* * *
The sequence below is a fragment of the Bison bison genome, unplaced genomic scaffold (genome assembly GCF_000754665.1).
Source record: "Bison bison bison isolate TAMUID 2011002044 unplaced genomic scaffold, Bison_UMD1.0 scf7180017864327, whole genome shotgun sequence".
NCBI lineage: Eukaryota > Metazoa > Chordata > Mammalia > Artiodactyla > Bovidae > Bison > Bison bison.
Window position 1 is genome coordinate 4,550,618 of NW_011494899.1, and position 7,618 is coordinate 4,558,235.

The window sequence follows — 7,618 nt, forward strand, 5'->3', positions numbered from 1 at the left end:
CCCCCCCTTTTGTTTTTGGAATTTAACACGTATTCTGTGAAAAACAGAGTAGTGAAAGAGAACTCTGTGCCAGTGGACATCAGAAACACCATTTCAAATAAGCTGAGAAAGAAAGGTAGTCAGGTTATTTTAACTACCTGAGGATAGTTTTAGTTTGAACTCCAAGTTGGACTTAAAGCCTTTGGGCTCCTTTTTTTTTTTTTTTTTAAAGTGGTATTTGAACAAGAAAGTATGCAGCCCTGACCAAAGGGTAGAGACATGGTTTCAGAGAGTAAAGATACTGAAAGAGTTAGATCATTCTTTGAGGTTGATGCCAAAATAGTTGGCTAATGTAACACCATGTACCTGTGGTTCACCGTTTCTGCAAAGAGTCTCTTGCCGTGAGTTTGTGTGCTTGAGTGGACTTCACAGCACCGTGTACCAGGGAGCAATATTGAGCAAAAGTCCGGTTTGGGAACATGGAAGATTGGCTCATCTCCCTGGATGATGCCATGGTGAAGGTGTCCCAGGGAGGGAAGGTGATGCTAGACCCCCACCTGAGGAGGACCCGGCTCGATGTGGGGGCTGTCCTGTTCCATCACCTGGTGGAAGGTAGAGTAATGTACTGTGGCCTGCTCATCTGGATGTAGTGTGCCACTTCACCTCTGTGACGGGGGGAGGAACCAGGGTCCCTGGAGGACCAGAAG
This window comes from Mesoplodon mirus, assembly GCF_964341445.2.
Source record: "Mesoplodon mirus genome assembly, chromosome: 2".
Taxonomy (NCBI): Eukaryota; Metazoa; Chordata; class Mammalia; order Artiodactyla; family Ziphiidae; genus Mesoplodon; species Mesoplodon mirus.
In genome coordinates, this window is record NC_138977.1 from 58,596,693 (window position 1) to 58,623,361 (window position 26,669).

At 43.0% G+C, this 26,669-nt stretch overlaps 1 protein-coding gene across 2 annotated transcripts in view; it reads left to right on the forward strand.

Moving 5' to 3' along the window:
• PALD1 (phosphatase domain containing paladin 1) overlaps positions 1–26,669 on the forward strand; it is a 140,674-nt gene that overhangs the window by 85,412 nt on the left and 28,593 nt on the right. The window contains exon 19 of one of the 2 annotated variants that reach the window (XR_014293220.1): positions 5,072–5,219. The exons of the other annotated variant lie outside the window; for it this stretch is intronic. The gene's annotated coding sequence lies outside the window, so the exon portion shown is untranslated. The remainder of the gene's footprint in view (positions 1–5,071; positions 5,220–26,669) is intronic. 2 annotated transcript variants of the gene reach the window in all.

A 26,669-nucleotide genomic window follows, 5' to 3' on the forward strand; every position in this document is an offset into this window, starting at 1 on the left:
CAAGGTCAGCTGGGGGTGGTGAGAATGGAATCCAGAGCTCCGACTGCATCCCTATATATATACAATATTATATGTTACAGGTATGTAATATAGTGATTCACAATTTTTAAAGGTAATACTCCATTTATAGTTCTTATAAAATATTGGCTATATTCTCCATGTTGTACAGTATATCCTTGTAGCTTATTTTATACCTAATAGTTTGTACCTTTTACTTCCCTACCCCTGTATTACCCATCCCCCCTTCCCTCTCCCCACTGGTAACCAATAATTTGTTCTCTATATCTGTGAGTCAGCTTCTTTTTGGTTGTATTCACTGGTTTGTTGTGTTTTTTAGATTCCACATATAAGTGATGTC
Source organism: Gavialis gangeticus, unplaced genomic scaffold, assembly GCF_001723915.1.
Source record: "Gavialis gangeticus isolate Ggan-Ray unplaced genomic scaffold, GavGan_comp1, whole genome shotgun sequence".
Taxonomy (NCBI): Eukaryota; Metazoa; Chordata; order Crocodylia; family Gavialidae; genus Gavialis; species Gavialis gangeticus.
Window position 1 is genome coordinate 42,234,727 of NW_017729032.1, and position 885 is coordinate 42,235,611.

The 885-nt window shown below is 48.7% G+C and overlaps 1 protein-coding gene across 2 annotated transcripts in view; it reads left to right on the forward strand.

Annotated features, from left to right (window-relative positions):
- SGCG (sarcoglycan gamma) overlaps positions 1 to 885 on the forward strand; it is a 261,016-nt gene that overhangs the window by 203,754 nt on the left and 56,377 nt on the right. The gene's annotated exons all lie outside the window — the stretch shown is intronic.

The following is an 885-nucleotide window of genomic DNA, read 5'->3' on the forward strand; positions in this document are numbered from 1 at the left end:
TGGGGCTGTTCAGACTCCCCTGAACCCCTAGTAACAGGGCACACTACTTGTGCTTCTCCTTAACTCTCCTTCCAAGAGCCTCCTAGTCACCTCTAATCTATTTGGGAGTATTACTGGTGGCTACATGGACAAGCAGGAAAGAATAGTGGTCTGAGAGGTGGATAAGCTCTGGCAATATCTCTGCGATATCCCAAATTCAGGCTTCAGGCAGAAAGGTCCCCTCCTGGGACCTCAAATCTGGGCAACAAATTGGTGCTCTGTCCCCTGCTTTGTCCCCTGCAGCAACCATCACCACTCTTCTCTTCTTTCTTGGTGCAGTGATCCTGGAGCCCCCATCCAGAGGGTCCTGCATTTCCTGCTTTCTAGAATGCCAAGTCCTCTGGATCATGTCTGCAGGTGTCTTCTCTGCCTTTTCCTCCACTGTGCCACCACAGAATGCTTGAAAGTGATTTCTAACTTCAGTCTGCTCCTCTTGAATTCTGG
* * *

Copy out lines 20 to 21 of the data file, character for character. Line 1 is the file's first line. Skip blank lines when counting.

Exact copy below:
The 885-nt window shown below is 48.7% G+C and overlaps 1 protein-coding gene across 2 annotated transcripts in view; it reads left to right on the forward strand.

Annotated features, from left to right (window-relative positions):